The reorganization comes as the group reported a rise of more than 100 percent in third-quarter net income last month.

However, it posted declining profits in six out of the previous eight quarters due to foreign exchange losses and difficulties in Iraq and Tunisia, Reuters reports.

Nasser Mohammed Marafih, who held the post of group CEO of Ooredoo since 2006, will step down from the role and be replaced by Sheikh Saud bin Nasser Al Thani, Ooredoo said.

Sheikh Saud bin Nasser Al Thani, Ooredoo Group CEO

Injaz Qatar

Sheikh Saud bin Nasser Al Thani, Ooredoo Group CEO

Al Thani has been with Ooredoo (and previously Qtel) since 1990, and held the title of CEO of Ooredoo Qatar since 2011, according to the telecom firm’s website.

Prior to that, he was the telecom firm’s executive director for group human resources and acting executive director for general services.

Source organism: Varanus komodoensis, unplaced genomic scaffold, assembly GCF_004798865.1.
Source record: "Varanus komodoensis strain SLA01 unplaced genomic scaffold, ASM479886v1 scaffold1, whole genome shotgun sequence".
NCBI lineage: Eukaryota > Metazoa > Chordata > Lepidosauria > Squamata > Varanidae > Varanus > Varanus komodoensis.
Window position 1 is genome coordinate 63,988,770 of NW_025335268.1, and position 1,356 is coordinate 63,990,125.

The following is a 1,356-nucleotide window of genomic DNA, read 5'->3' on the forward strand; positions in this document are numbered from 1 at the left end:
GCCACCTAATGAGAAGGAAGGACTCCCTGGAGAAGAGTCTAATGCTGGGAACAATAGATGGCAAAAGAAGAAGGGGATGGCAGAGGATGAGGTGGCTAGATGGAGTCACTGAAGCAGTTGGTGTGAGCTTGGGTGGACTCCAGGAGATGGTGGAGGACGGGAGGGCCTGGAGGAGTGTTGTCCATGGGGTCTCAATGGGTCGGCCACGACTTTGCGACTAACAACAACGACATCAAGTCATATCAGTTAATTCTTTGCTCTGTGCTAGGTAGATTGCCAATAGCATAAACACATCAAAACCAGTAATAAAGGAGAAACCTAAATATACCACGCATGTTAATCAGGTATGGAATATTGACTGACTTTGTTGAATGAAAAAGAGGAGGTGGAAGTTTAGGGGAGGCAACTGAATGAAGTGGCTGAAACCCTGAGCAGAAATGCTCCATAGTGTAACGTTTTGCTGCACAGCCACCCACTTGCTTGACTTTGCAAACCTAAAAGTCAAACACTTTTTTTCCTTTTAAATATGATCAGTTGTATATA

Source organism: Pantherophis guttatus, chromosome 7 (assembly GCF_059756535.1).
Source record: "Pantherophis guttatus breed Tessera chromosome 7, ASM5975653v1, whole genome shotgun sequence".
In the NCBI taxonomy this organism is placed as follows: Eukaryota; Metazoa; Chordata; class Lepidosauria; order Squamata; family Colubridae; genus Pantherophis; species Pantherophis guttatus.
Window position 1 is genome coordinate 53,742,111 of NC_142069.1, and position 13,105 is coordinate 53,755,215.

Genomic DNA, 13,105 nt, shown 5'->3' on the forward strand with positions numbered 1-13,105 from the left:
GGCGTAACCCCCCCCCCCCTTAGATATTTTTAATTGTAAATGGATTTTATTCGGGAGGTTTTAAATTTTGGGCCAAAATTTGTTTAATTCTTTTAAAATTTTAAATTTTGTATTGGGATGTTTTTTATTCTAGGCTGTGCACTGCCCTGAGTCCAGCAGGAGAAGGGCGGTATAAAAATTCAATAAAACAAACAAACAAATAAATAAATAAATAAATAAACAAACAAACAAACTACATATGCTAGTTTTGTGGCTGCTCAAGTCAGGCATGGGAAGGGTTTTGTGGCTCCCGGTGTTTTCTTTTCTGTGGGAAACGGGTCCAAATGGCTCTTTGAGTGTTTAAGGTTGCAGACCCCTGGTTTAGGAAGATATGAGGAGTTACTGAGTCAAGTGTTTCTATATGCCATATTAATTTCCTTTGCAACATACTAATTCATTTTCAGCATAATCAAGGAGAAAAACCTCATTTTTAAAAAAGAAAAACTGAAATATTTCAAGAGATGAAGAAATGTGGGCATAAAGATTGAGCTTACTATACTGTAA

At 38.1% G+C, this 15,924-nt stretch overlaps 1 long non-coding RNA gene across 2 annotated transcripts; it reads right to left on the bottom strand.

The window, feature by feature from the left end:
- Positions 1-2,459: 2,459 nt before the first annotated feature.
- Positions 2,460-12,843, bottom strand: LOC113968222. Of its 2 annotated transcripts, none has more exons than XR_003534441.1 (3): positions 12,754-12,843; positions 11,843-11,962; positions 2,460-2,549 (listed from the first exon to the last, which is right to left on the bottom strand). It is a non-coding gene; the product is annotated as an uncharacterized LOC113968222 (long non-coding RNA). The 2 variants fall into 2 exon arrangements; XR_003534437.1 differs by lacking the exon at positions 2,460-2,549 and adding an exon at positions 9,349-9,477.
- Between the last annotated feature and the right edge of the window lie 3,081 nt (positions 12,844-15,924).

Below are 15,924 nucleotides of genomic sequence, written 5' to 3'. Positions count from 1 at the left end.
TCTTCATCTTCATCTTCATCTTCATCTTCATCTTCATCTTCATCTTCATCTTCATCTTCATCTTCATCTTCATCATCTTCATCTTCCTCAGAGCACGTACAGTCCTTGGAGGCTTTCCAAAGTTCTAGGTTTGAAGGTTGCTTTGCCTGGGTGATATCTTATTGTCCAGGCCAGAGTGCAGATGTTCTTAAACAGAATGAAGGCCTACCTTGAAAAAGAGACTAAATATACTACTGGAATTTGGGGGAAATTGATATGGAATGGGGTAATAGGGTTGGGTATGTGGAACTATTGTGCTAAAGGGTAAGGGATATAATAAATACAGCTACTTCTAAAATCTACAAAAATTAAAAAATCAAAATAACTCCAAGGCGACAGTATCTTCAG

He has a Bachelor of Arts in Public Administration from Western International University in Phoenix, Arizona.

Marafih, whose career with then-Qtel spans 23 years, will become a member of Ooredoo’s board of directors as an advisor to the board’s chairman. He will replace Omer Abdulaziz Al-Hamed Al-Marwani, the company statement added.

There has also been a shakeup of other senior management positions.

The roles of CEO of Ooredoo Qatar and deputy group chief executive will be taken by Waleed Mohamed Al-Sayed. Meanwhile, Yousuf Abdulla Al Kubaisi has replaced Al-Sayed as chief operations officer of Ooredoo Qatar.